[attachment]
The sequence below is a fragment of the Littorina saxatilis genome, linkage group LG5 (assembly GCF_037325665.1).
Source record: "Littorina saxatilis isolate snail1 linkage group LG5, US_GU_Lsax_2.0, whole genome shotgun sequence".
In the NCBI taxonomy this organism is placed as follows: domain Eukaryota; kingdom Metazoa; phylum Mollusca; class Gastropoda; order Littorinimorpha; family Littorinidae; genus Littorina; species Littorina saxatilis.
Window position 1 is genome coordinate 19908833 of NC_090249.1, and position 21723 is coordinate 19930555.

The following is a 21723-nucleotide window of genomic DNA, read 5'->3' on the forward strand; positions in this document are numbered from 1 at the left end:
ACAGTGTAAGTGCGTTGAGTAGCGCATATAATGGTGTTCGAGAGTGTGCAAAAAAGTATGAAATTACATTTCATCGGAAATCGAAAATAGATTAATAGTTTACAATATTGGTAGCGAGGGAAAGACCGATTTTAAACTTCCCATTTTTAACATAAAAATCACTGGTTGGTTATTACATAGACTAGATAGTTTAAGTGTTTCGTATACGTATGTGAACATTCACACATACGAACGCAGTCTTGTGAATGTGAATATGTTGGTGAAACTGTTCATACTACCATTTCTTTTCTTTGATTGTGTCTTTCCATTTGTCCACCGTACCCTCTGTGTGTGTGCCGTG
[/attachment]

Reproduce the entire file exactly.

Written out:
The sequence below is a fragment of the Littorina saxatilis genome, linkage group LG5 (assembly GCF_037325665.1).
Source record: "Littorina saxatilis isolate snail1 linkage group LG5, US_GU_Lsax_2.0, whole genome shotgun sequence".
In the NCBI taxonomy this organism is placed as follows: domain Eukaryota; kingdom Metazoa; phylum Mollusca; class Gastropoda; order Littorinimorpha; family Littorinidae; genus Littorina; species Littorina saxatilis.
Window position 1 is genome coordinate 19908833 of NC_090249.1, and position 21723 is coordinate 19930555.

The following is a 21723-nucleotide window of genomic DNA, read 5'->3' on the forward strand; positions in this document are numbered from 1 at the left end:
ACAGTGTAAGTGCGTTGAGTAGCGCATATAATGGTGTTCGAGAGTGTGCAAAAAAGTATGAAATTACATTTCATCGGAAATCGAAAATAGATTAATAGTTTACAATATTGGTAGCGAGGGAAAGACCGATTTTAAACTTCCCATTTTTAACATAAAAATCACTGGTTGGTTATTACATAGACTAGATAGTTTAAGTGTTTCGTATACGTATGTGAACATTCACACATACGAACGCAGTCTTGTGAATGTGAATATGTTGGTGAAACTGTTCATACTACCATTTCTTTTCTTTGATTGTGTCTTTCCATTTGTCCACCGTACCCTCTGTGTGTGTGCCGTG